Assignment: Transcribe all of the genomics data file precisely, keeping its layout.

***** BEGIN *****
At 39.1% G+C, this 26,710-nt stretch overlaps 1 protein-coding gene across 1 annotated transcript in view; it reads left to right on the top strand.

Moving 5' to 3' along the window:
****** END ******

At 39.1% G+C, this 26,710-nt stretch overlaps 1 protein-coding gene across 1 annotated transcript in view; it reads left to right on the top strand.

Moving 5' to 3' along the window: